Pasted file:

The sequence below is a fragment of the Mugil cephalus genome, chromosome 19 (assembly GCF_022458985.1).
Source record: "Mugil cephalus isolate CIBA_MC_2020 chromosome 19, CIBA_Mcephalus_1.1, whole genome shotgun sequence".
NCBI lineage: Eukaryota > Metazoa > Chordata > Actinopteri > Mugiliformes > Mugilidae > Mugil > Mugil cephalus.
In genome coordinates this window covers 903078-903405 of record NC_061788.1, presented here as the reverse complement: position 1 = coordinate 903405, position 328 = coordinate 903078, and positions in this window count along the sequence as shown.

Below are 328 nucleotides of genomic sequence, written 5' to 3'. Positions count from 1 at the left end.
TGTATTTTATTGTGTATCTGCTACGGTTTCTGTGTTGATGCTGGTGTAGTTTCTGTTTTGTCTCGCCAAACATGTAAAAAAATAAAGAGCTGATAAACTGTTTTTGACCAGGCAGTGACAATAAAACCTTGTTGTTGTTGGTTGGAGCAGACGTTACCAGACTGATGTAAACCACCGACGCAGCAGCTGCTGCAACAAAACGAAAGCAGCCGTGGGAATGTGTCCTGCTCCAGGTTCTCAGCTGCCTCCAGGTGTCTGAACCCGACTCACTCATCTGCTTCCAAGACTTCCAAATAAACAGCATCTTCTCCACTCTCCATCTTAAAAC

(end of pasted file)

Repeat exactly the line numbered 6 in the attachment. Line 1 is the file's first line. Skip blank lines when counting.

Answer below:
TGTATTTTATTGTGTATCTGCTACGGTTTCTGTGTTGATGCTGGTGTAGTTTCTGTTTTGTCTCGCCAAACATGTAAAAAAATAAAGAGCTGATAAACTGTTTTTGACCAGGCAGTGACAATAAAACCTTGTTGTTGTTGGTTGGAGCAGACGTTACCAGACTGATGTAAACCACCGACGCAGCAGCTGCTGCAACAAAACGAAAGCAGCCGTGGGAATGTGTCCTGCTCCAGGTTCTCAGCTGCCTCCAGGTGTCTGAACCCGACTCACTCATCTGCTTCCAAGACTTCCAAATAAACAGCATCTTCTCCACTCTCCATCTTAAAAC